Universal RFToy for quick and easy interfacing Radio frequency modules

Radio modules are great for interfacing remote objects without need of wires. They are cheap and fairly easy to use. With Arduino things are even better as there are software libraries already ready for use. Rayshobby went even further. They designed a small board that incorporates Atmega328p with Arduino bootloader. 128X64 OLED display, coin cell battery, few navigation buttons and most importantly headers for plugging in various RF modules. In fact normally you would need two types of modules – nRF24L01 that comes with both receiver and transmitter, and two different four pin modules that work in 433/315Mhz frequencies. Each board works as standalone device that can be paired with other and so creating virtual wires. Few demos demonstrate how they can be used as RF recorder storing 7different signals or controlling 7 different devices. Another use is so popular wireless temperature sensor where remote sensor temperature can be displayed on receiver’s OLED display. Modules are also equipped with 3.5mm audio jack that gives ability to record and analyze RF raw RF signals wit software like Audacity. Continue reading

Fun FPV RC tank

If you have an Android phone you can download IP Webcam application and have remote IP camera where you can see video stream in web browser screen. But this stuff may become boring as you camera isn’t moving. Nikus decided to build a better solution that would allow follow things with FPV (First Person View). He took Arduino Leonardo and equipped it with robotic threaded platform. He used H-bridge TB6612FNG circuit to control motion motors. Also he added two servos for camera pan and tilt control. He built RF remote link by using two NRF24L01 modules. On his remote control he assembled two joysticks that are interfaced to another Arduino. After assemble was complete he had great robot that can move around the house and record videos. Since video is streamed to PC, it becomes easy to control. There can be lots of funny video made while crawling around. Continue reading

BridgeDuino can carry most of wireless adapters

When project goes wireless prototyping with breadboard can be really messy. This is OK with single module, but what if you need several options? This is why TechBitar designed BridgeDuino board that can work as Arduino shield or HUB that can carry several popular wireless adapters including IR transmitter LED, IR receiver, RF433MHz reseiver and transmitter, Bluetooth HC-06 and HC-05, and Nrf24L01+. Board can sit on top of Arduino Uno as shield or be as base for Arduino Pro Mini along with FTDI programmed adapter. All those adapters already have Arduino libraries available, so there is no problem to interfacing them you just need to be sure when selecting proper control and data pins. BridgeDuino also has several additional features that make life easier. For instance LM1117 3.3V supply for powering Nrf24L01+ module, battery power option with Schotky diode protection, jumpers for programming and configuring other adapters, several I2C and ADC headers. Continue reading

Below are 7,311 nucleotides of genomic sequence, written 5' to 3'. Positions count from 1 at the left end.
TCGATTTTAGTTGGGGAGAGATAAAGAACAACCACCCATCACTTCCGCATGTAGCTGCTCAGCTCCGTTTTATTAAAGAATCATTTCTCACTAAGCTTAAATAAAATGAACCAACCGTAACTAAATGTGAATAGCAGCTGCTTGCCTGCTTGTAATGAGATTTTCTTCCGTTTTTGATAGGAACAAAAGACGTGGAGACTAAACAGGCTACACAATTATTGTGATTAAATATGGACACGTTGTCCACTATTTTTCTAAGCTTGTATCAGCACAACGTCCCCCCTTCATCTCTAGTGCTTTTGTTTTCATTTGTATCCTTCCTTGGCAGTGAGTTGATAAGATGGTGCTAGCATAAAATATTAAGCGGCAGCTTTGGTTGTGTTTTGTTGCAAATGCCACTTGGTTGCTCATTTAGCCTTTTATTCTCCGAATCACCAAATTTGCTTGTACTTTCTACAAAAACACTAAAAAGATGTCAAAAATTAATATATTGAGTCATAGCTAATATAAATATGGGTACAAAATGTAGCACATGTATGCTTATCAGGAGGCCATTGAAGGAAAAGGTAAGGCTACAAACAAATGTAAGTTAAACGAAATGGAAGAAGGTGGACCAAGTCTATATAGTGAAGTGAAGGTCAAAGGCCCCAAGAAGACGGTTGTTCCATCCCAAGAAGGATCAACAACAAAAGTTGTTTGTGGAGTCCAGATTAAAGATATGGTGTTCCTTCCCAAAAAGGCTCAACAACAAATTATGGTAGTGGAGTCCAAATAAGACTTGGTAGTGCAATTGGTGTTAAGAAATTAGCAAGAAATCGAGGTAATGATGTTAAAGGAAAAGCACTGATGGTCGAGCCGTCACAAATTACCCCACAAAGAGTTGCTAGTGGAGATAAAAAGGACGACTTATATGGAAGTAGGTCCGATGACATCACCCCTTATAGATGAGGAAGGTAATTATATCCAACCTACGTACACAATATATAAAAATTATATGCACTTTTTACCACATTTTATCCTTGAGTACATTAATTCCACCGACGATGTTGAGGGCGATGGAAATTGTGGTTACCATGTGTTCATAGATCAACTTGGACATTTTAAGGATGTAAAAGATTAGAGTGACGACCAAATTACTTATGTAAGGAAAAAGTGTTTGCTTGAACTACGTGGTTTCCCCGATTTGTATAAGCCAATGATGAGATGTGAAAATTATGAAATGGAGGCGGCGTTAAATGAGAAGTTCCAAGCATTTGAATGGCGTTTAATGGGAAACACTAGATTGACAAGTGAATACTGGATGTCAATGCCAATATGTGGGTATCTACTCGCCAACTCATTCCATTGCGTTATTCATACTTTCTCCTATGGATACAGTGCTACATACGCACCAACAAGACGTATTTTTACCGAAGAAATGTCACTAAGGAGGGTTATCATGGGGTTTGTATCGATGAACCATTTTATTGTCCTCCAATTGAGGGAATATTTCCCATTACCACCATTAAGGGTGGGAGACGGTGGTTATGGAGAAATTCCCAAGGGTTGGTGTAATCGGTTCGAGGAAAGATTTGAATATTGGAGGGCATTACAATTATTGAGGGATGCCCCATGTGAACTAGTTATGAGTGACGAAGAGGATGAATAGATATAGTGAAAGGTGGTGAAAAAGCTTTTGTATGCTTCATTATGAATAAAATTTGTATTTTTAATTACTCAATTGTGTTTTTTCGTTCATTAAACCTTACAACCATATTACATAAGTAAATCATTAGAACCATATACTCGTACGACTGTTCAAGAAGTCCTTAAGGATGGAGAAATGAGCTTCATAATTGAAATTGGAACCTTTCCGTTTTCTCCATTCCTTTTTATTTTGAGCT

AVR RF based bootloader

Sometimes when you deploy your device for permanent use it is not always convenient to connect to it in order to perform software upgrades. Necromant wanted something convenient and cheap that would allow him to connect to AVR without wires. Since he already had several nRF24L01 RF dongles he decided to build so called over-the-air bootloader. He ported Arduino based nRF24L01 library to AVR by removing Arduino dependencies along with few fixes. One RF dongle is attached to target MCU using either hardware SPI or software SPI. Bootloader fits in to 4KB. As programmer, there is a uISP dongle used where nRF24L01 sits on top. Currently programming speed isn’t great which is probably mostly limited by V-USB. Since RF dongles can handle up to 2MBPS speeds there are plenty space for improvements. But rather sticking to AVR, Necromant plans to build another dongle which will be STM32 based USB chip. Continue reading

Reducing interfacing pin count for nrf24l01

Sometimes we get caught in situations when we need direct solutions without figuring things out in more efficient manner. For instance microcontrollers and pin count. When we need more pins, we start looking for bigger MCU even if processing power is enough even if one additional pin would change the situation. So sometimes this is not effective to waste money and even design to get one or two additional I/Os. Some people may use I/O port expanders or shift registers to get more pins. But as Ralph shows we don’t always need head for obvious. There are tons of discrete electronics components around that may save the day. This time he suggests interfacing well known nrf24l01 RF module to small MCU like Attiny85 by using 3 pins instead of 5. So here it is a discrete schematic which does the magic. First of all Rf module is 5V tolerant except VCC must be powered between 1.6V to 3.6V. So a simple LED reduces VCC to save range. CE is another pin that can be tied to high. CSN signal was… Continue reading